This cockatoo, often called a Pink cockatoo because of its pale pink color, is named for Major Sir Thomas Mitchell, an explorer and surveyor of Southeast Australia in the 1800s. It has soft white and salmon-pink feathers and a large, bright yellow and red crest, and is generally regarded as the most beautiful amongst the cockatoos. Its underwings are orange-pink and the flight feathers are white. Males have dark brown eyes, and females pink or red eyes.
Diet and Nutrition
The Major Mitchell’s cockatoo eats mainly the seeds of native and exotic melons, and seeds from several pine species. It also eats waste cereal grain, the seeds of several weed species and insect larvae from branches.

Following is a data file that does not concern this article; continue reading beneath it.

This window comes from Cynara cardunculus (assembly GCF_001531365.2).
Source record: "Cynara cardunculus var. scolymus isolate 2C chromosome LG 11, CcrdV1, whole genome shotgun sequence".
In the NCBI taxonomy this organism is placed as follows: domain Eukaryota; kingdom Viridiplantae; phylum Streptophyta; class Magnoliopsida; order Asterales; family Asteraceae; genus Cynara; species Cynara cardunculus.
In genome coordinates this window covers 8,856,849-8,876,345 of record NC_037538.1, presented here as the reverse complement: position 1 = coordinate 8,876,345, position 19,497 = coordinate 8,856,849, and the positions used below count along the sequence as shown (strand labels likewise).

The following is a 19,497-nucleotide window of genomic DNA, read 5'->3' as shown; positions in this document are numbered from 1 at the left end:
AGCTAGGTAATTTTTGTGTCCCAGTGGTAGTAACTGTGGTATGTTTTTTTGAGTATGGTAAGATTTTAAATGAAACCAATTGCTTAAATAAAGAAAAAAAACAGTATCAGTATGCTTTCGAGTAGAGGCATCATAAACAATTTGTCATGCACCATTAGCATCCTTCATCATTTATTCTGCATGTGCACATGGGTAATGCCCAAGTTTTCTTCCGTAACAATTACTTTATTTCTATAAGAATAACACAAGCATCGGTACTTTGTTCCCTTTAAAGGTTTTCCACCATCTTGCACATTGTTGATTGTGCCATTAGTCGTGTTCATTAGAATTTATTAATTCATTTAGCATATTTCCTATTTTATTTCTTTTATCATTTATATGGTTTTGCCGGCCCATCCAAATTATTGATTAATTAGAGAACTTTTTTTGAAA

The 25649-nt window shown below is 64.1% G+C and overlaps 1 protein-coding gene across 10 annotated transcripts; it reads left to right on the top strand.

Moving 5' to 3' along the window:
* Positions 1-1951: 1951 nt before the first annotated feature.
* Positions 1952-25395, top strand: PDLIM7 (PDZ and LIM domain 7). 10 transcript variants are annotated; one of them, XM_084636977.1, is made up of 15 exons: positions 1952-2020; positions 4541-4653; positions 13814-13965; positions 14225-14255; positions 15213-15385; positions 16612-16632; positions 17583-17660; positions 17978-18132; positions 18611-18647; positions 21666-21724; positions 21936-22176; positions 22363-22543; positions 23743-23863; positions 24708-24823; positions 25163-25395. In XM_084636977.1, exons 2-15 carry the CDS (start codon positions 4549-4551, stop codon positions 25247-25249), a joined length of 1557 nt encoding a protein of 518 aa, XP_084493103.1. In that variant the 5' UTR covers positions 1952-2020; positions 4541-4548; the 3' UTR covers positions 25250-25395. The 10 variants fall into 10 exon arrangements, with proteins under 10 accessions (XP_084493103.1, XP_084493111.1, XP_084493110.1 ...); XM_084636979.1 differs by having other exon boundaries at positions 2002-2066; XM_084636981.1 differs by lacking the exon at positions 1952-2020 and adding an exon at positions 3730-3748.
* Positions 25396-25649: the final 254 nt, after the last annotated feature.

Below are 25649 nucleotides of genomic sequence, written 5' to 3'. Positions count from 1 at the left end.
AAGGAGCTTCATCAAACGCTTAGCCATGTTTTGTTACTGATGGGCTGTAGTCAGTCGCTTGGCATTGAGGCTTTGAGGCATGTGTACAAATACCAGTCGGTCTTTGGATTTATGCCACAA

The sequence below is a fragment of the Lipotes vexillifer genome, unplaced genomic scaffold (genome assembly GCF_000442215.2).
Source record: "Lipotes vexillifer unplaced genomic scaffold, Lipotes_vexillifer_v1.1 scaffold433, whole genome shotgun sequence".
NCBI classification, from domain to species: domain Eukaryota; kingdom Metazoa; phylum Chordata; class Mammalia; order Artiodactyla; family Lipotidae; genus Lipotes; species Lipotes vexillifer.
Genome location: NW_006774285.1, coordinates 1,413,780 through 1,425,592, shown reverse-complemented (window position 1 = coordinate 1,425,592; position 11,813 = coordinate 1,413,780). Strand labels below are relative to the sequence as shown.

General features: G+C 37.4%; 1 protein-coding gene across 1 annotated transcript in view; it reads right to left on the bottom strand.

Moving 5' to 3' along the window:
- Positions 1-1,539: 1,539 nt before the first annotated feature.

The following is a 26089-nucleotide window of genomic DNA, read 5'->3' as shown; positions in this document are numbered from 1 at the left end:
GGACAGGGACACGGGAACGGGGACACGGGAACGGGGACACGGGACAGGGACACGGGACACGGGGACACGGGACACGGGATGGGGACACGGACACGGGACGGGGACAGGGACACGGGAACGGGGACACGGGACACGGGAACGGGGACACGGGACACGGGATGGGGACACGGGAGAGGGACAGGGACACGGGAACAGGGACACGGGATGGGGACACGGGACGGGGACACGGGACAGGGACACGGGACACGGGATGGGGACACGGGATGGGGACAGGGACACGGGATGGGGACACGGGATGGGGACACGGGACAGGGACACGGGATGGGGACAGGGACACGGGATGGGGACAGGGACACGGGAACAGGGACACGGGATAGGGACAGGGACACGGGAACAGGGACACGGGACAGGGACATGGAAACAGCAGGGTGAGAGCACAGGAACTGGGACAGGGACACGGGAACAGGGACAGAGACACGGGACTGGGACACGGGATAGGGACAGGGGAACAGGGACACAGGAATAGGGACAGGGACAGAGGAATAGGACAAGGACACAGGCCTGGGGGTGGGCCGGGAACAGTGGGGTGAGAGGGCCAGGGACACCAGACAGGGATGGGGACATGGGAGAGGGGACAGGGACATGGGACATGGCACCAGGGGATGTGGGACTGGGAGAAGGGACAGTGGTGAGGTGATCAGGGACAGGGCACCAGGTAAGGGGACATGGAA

Major Mitchell’s cockatoos are monogamous, forming life-long pair bonds. In the mating season, the males attract female birds by strutting along branches while bobbing their heads up and down with raised crests. The mating season is between August and October. Male and female both build their nest by gathering pebbles and bits of wood. The same nest can be used year after year. Mating pairs are very territorial, needing to nest at one kilometer or more from other pairs. The female lays two to five eggs at the rate of one egg every 2 to 3 days. The incubation period is 23 to 30 days, the young remaining in the nest for a period of six to eight weeks prior to fledging. The fledglings continue to be fed, mostly by the male, for 8 more weeks. The young and their parents form small, family groups, staying together for a period of time after the young have reached independence. Juveniles are sexually mature at 3 to 4 years old.